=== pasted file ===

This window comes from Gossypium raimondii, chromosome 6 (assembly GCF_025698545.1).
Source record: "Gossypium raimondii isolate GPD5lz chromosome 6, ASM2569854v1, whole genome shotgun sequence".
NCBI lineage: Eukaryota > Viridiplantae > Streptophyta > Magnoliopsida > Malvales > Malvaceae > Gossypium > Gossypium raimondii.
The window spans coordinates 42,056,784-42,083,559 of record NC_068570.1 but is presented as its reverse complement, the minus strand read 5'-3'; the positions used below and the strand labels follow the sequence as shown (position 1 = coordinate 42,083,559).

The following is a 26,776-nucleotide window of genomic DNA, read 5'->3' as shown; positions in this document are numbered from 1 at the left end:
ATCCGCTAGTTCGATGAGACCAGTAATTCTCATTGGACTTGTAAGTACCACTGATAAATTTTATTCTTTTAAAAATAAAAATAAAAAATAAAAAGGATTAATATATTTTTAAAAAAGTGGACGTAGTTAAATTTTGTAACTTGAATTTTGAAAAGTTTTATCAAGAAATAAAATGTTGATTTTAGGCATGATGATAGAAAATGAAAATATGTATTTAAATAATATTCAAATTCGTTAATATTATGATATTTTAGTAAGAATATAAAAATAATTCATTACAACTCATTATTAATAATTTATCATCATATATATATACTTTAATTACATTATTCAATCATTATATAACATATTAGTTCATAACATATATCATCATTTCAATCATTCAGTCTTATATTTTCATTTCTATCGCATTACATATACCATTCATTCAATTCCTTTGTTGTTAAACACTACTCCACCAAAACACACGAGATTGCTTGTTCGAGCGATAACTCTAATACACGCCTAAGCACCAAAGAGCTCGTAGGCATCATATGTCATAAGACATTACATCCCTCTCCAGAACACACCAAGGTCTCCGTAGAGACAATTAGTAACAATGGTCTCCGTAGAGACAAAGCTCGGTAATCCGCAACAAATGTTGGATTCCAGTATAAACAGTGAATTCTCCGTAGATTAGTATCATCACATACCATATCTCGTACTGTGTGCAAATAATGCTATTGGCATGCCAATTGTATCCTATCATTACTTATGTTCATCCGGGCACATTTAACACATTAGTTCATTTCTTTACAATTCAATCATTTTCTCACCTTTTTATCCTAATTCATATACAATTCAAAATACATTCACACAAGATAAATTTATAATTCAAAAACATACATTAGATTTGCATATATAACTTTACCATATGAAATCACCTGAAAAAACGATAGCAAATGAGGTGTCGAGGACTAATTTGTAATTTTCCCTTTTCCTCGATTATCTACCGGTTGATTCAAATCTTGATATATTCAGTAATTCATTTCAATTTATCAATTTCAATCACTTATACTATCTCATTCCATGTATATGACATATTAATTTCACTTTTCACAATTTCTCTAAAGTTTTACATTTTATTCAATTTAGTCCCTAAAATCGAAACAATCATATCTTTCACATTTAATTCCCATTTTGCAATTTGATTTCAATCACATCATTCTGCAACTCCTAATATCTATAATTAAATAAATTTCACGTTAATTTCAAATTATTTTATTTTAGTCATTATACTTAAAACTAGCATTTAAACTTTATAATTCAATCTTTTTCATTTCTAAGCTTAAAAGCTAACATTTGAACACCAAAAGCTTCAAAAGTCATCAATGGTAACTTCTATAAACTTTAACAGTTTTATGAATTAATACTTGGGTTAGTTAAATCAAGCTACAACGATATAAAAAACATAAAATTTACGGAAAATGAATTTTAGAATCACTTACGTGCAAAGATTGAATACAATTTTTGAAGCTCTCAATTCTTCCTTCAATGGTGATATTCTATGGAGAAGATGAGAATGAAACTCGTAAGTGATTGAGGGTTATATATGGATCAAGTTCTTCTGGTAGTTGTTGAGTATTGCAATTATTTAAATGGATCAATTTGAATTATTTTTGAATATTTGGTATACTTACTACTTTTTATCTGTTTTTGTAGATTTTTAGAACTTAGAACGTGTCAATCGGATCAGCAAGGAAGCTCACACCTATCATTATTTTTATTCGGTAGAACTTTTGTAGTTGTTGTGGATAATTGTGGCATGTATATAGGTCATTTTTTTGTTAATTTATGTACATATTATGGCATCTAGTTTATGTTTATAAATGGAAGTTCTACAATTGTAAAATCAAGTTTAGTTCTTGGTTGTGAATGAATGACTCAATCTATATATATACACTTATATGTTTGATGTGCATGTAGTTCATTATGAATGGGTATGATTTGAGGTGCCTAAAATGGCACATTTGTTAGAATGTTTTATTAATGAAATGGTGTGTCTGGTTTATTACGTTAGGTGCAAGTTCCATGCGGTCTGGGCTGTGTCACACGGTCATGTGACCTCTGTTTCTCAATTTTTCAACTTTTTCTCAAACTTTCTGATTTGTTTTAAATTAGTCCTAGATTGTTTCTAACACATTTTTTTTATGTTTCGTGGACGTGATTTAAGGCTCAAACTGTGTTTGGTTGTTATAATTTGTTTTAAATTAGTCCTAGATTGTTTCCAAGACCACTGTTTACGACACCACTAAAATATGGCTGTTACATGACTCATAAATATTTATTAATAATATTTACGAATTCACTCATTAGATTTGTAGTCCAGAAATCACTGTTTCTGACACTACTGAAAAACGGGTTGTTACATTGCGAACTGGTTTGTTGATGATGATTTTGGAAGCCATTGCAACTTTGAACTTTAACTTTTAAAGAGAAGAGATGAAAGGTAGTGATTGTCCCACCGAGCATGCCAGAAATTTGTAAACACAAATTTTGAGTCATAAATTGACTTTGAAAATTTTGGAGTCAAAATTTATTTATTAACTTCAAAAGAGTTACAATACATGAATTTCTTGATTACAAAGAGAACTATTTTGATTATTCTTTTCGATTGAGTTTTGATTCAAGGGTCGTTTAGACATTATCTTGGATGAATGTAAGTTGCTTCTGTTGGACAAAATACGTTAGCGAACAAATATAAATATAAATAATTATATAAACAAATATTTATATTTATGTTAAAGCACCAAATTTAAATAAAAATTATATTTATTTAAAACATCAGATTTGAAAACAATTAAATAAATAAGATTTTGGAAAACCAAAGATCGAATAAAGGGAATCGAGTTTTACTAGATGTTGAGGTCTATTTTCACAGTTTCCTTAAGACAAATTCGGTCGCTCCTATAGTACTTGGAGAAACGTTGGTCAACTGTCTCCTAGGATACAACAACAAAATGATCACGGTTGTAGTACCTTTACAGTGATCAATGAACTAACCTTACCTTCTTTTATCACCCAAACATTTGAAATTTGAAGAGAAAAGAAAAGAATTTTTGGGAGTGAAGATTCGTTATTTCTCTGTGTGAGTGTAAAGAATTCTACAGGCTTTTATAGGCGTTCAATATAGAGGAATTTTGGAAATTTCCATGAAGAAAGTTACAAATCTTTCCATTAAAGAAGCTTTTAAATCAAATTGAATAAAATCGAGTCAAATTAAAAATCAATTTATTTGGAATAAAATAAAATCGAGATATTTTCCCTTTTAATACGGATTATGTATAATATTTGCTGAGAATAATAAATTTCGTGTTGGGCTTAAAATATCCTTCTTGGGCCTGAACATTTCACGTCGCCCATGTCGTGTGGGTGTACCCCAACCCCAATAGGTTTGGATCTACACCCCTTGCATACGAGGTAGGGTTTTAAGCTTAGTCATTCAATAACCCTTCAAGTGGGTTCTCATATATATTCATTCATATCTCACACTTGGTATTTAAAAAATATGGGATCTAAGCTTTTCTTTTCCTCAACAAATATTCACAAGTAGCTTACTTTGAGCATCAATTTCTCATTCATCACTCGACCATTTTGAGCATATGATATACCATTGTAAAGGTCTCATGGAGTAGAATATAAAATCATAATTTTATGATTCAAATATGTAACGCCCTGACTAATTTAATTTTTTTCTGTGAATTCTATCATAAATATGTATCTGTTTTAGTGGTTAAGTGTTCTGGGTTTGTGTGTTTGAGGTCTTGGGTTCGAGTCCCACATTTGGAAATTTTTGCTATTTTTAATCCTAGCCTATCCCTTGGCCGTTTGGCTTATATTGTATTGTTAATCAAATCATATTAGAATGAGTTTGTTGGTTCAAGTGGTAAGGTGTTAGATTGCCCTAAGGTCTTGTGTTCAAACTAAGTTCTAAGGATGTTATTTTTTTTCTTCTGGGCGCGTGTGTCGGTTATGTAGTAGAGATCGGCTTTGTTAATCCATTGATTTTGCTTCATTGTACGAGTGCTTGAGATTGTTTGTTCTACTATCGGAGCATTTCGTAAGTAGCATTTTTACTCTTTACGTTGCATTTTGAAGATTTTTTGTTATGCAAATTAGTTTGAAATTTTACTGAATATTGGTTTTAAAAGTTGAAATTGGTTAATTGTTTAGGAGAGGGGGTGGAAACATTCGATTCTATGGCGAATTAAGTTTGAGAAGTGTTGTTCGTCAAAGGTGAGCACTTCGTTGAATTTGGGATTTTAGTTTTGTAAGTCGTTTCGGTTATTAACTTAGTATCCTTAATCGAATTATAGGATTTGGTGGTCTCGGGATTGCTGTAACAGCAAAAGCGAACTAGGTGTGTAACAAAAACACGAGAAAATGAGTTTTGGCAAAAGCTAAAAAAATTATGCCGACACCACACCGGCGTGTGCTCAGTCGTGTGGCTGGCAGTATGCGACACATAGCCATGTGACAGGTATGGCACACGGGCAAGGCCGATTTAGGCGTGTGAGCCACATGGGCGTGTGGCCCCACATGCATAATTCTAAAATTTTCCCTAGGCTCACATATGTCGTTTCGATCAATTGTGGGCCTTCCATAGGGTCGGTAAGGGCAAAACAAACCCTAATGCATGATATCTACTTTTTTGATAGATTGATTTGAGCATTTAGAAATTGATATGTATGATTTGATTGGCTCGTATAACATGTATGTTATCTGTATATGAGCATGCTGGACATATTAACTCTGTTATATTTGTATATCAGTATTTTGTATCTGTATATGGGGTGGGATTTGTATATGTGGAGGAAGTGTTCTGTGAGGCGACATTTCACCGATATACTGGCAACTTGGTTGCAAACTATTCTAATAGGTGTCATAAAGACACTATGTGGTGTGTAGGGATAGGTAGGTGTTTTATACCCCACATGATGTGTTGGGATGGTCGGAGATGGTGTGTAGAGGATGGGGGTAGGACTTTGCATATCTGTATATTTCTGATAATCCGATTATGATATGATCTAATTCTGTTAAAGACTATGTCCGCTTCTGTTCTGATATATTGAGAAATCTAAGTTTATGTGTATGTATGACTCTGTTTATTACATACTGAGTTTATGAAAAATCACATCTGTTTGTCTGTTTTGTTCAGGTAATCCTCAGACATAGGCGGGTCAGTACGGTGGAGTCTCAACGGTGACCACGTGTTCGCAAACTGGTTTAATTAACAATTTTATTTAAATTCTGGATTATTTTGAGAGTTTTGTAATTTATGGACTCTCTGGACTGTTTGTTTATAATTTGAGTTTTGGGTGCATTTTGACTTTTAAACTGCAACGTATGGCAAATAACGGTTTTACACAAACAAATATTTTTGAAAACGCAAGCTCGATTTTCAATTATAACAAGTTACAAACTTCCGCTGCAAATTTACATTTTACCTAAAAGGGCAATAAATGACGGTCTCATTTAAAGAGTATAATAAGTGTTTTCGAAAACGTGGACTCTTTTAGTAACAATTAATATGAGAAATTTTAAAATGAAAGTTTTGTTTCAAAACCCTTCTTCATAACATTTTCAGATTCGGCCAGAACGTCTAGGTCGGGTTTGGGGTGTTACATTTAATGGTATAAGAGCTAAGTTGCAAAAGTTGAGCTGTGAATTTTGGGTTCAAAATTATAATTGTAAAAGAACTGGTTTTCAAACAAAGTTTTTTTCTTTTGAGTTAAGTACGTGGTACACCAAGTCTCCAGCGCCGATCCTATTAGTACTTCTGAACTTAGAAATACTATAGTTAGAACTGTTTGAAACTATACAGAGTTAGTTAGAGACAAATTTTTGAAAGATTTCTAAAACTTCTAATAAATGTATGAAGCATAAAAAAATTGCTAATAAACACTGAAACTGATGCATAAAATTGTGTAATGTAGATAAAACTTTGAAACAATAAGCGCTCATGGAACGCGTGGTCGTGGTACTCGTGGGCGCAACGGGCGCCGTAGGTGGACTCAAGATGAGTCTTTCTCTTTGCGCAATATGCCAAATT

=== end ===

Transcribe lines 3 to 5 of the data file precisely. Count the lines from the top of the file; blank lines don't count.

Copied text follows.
NCBI lineage: Eukaryota > Viridiplantae > Streptophyta > Magnoliopsida > Malvales > Malvaceae > Gossypium > Gossypium raimondii.
The window spans coordinates 42,056,784-42,083,559 of record NC_068570.1 but is presented as its reverse complement, the minus strand read 5'-3'; the positions used below and the strand labels follow the sequence as shown (position 1 = coordinate 42,083,559).

The following is a 26,776-nucleotide window of genomic DNA, read 5'->3' as shown; positions in this document are numbered from 1 at the left end: